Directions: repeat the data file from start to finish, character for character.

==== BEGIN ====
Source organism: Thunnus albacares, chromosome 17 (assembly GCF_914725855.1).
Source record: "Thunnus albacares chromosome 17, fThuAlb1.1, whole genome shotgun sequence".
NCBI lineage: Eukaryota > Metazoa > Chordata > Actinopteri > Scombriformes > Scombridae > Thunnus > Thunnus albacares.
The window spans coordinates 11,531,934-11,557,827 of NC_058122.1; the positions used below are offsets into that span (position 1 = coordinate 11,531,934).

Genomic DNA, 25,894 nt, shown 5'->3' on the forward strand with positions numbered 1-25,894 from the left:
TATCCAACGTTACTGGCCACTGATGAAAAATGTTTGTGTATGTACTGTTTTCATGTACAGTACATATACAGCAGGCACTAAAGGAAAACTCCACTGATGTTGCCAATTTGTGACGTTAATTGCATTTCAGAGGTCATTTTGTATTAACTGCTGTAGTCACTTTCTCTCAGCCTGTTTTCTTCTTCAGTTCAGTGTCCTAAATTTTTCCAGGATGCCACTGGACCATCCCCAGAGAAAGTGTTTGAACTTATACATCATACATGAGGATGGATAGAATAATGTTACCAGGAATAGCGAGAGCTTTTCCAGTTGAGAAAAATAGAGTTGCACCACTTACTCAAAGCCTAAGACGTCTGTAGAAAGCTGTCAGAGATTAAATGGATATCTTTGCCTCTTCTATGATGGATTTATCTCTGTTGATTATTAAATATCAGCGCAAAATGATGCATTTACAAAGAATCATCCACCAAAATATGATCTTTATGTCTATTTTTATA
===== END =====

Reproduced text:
Source organism: Thunnus albacares, chromosome 17 (assembly GCF_914725855.1).
Source record: "Thunnus albacares chromosome 17, fThuAlb1.1, whole genome shotgun sequence".
NCBI lineage: Eukaryota > Metazoa > Chordata > Actinopteri > Scombriformes > Scombridae > Thunnus > Thunnus albacares.
The window spans coordinates 11,531,934-11,557,827 of NC_058122.1; the positions used below are offsets into that span (position 1 = coordinate 11,531,934).

Genomic DNA, 25,894 nt, shown 5'->3' on the forward strand with positions numbered 1-25,894 from the left:
TATCCAACGTTACTGGCCACTGATGAAAAATGTTTGTGTATGTACTGTTTTCATGTACAGTACATATACAGCAGGCACTAAAGGAAAACTCCACTGATGTTGCCAATTTGTGACGTTAATTGCATTTCAGAGGTCATTTTGTATTAACTGCTGTAGTCACTTTCTCTCAGCCTGTTTTCTTCTTCAGTTCAGTGTCCTAAATTTTTCCAGGATGCCACTGGACCATCCCCAGAGAAAGTGTTTGAACTTATACATCATACATGAGGATGGATAGAATAATGTTACCAGGAATAGCGAGAGCTTTTCCAGTTGAGAAAAATAGAGTTGCACCACTTACTCAAAGCCTAAGACGTCTGTAGAAAGCTGTCAGAGATTAAATGGATATCTTTGCCTCTTCTATGATGGATTTATCTCTGTTGATTATTAAATATCAGCGCAAAATGATGCATTTACAAAGAATCATCCACCAAAATATGATCTTTATGTCTATTTTTATA